As the FE sector faces major reform in England, supporting colleges’ digital transformation is critical to the future of inclusive lifelong learning. Although England is mid-way through a second lockdown, our colleges are open, welcoming students onto sites - albeit with additional measures regarding social distancing and facemasksGuidance on face coverings in education on UK Government website - https://www.gov.uk/government/publications/face-coverings-in-education/face-coverings-in-education. I have no doubt that being able to meet in person with their peers and teachers will have a positive impact on learners’ education as well as their wellbeing.  While there is much to look forward to in the coming year, uncertainty still fogs the FE sectorWhat is it like for students to be back in class? Student article in Times Education Supplement (TES), September 2020 - https://www.tes.com/news/coronavirus-colleges-what-it-students-be-back-class , and many of the learners who’ve missed out on five months of high-quality education earlier this year are likely to need additional support. Government advice still encourages face-to-face teaching and learning, but - regionally and nationally - no one can predict the future when it comes to COVID. The only certainty is that nothing is off the table.That said, there is also huge opportunity to embed long-term conditions for colleges to thrive, delivering the skills for a post-pandemic economy as well as rebooting the lifelong learning model we expect to see in the government’s forthcoming FE Reform White Paper.[#pullquote#]there is also huge opportunity to embed long-term conditions for colleges to thrive[#endpullquote#]Now is the time to rethink approaches to teaching, learning and assessment. We need flexibility built into college delivery, facilitating engaging experiences, whether students are on campus, learning off-site at home, or in the workplace. Blended and hybrid learning are becoming the norm, and colleges are already leading in the delivery of technology-enhanced learning. The problem is, they have done so to date without the financial certainty or confidence to invest in real, long-term digital transformation.The golden thread  The good news is that, in the fast-changing, post-COVID landscape, the FE sector is galvanising, pulling together research and expertise to forge a better future. Jisc is collaborating with college leaders, teachers, learners, sector bodies and edtech experts to gather insights and forecast issues through their shaping the digital future of FE and skills initiative.[#pullquote#]The good news is that [...] the FE sector is galvanising, pulling together research and expertise to forge a better future[#endpullquote#]I am proud to be part of this work, and equally so to contribute to the Independent Commission on the College of the Future’s expert panel, which today publishes the first in a series of nation specific reports, supporting an ambitious vision for the FE and skills sector. Today’s report for England puts ’people, productivity and place’People, productivity and place is the title of the College of the Future's vision, launched in July 2020 http://www.collegecommission.co.uk/blog/2020/7/20/launch-of-our-vision at the heart of recommendations that include a statutory entitlement to lifelong learning and three-year grant funding for English colleges to operate and plan strategically. I see digital as the golden thread that can elevate the ambitions within and make them a reality.The digital divide  As this plays out, how do we ensure that no citizen is left behind?  FE learners are often among the most disadvantaged, and coronavirus has compounded that; some learners’ parents have been made redundant, and many learners have lost work themselves. There’s also a vulnerability that goes beyond income into mental health and wellbeing. Throughout the UK, I sense great anxiety.   [#pullquote#]FE learners are often among the most disadvantaged, and coronavirus has compounded that[#endpullquote#]So, when government talks of levelling upFor context, watch the virtual speech by Gavin Williamson - The forgotten 50%: Why further education is vital to economic recovery - on YouTube https://www.youtube.com/watch?v=-eZnr5tqRkI , colleges know that must mean increased inclusion and greater access to learning. If learners don’t have enough data on their mobile phone to access course materials remotely or can’t watch a recorded lesson off-site because they don’t have reliable wifi, that’s a priority issue.We’ve seen the impact of digital and data poverty laid bare these past few months, and the AoC announcing just last week that 100,000 FE learners are still without devices. We know it’s not just an inner-city issue but one that also hinders learners in regions where connectivity is poor.   Jisc has raised the issue in positive discussions with government and some telecoms companies to explore solutions that can enable parity of connectivity for those learners at a particular ‘data disadvantage’.Flexible and future-proofed  Digital is the enabler that supports colleges in their local community, drives economic regeneration, and enables a more accessible and inclusive culture for teaching and learning. Colleges have an opportunity now to address the digital divide, opening up further opportunities and supporting skills to prepare learners for the increasingly digital workplace.It’s about more than boosting employability; digital supports colleges to connect people, maximise productivity, and reach learners wherever they are. These are aims that unite the sector, and this is the time to embrace change, build on what we have learned through lockdown, and deliver technology-enhanced, flexible, future-proofed education for all.    Robin Ghurbhurun sits on the expert panel for the Commission on the College of the Future Commissioner, which published its UK-wide report in October. The Commission today sets out recommendations for realising its vision for the college of the future in England.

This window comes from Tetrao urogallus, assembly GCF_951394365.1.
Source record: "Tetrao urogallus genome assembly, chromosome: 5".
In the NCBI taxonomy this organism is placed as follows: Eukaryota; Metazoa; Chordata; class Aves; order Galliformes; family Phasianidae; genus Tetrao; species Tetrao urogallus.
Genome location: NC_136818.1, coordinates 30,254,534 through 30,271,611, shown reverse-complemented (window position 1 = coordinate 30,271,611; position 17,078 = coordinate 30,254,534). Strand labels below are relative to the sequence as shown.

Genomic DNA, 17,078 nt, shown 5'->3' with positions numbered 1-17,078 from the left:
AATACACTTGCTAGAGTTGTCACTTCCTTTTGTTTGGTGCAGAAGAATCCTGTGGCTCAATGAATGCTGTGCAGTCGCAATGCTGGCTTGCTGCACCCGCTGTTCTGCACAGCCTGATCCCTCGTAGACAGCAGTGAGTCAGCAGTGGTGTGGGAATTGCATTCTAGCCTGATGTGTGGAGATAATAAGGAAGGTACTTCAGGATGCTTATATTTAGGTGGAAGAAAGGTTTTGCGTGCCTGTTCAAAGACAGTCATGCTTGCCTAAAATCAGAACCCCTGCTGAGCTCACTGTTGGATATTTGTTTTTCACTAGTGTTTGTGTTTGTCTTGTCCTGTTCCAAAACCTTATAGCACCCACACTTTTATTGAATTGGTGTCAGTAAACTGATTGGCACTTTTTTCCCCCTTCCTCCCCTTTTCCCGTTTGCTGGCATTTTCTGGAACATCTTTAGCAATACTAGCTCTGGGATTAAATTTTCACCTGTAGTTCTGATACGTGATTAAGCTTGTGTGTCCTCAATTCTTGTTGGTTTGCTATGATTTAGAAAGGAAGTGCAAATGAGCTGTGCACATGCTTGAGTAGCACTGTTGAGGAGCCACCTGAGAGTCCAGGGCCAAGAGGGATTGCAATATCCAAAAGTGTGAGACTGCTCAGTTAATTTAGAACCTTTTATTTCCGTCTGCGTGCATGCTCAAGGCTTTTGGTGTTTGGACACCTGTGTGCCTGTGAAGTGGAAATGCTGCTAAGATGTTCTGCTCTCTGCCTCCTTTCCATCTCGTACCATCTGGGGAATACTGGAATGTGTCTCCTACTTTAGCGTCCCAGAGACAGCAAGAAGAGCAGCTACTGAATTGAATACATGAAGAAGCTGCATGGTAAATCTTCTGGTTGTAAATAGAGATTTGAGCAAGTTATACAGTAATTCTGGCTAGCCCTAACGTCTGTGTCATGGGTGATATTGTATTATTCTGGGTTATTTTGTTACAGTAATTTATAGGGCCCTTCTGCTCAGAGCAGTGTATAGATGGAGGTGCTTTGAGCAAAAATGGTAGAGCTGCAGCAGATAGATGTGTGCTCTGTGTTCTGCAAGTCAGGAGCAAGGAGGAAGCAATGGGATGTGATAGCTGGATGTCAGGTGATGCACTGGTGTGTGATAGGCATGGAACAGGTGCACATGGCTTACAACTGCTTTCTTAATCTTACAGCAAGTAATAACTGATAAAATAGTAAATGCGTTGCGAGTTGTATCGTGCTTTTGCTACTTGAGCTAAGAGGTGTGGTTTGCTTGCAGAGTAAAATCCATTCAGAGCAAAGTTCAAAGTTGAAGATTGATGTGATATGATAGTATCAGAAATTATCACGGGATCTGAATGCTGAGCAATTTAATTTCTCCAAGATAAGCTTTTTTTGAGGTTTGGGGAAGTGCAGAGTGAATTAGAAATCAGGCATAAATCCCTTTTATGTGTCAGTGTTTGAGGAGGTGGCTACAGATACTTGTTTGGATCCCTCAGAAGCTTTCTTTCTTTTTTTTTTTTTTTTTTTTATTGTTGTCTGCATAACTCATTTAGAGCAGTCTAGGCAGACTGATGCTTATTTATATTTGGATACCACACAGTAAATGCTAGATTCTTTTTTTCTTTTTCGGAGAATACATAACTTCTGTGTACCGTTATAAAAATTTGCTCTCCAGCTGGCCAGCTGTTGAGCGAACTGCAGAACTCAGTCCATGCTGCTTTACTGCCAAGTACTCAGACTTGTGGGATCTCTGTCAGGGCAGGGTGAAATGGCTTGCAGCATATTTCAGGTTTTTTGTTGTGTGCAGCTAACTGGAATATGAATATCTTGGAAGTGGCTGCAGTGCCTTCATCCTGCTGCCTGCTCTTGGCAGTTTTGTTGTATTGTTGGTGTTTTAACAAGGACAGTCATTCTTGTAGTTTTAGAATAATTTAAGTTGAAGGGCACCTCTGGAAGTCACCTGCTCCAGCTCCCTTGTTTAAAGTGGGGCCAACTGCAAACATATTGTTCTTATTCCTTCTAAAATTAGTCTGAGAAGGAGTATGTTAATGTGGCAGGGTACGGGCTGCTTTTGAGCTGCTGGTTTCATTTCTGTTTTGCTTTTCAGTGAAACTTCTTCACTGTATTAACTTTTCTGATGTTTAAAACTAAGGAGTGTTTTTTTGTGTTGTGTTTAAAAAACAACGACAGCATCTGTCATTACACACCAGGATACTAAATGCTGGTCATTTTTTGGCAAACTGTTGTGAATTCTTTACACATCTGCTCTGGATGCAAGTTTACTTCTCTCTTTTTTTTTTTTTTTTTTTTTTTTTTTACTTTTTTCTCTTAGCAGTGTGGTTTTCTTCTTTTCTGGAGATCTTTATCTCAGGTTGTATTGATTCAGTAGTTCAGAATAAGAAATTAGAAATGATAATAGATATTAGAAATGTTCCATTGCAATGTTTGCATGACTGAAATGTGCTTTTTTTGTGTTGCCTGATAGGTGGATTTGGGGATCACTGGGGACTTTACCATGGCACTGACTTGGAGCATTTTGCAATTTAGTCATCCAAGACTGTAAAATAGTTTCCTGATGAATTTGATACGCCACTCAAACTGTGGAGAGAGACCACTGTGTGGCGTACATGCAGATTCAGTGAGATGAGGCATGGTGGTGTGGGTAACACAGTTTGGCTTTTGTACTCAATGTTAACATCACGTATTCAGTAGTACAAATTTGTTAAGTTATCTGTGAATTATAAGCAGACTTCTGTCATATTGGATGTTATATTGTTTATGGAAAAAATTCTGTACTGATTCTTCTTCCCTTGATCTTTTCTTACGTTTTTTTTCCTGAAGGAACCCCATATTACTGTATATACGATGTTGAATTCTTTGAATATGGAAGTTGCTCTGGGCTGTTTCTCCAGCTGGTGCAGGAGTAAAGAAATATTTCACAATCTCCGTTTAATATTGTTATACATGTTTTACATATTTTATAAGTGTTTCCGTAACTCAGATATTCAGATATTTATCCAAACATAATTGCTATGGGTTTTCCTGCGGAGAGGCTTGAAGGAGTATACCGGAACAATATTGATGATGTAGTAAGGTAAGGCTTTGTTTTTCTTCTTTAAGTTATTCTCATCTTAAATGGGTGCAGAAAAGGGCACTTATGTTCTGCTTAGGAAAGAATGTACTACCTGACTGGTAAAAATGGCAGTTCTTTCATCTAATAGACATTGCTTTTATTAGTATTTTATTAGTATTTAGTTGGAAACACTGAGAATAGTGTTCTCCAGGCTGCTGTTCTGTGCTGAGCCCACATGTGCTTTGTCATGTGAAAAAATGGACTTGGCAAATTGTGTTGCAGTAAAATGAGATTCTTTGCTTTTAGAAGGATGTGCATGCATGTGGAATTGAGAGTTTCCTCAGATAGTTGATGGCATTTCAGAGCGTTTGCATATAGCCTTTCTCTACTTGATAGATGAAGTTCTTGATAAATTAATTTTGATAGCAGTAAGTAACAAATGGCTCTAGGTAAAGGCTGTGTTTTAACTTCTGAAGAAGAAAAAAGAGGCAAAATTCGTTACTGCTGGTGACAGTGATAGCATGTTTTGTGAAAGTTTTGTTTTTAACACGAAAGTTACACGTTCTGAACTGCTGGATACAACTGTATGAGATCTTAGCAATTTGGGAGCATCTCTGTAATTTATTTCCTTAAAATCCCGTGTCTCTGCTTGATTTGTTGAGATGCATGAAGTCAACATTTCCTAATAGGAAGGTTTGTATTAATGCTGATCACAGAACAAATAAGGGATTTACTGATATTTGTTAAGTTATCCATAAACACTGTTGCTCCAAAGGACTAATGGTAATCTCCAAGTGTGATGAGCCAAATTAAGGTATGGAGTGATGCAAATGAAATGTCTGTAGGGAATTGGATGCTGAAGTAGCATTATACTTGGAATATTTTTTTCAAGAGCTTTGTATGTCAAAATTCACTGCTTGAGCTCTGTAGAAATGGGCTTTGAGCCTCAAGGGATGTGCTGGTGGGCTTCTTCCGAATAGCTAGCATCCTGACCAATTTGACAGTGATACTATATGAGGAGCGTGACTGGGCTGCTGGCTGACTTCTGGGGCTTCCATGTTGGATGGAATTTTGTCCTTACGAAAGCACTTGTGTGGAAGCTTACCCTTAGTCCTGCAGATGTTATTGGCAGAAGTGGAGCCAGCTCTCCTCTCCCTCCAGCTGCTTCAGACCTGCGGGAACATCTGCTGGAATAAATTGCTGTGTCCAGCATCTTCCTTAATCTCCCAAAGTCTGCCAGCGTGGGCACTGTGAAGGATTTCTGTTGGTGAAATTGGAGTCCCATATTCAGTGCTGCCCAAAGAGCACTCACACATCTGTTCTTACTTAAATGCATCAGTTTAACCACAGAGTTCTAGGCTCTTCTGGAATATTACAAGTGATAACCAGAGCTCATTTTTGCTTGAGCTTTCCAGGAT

• ‘VLE success is not about tech, it’s about practice and people’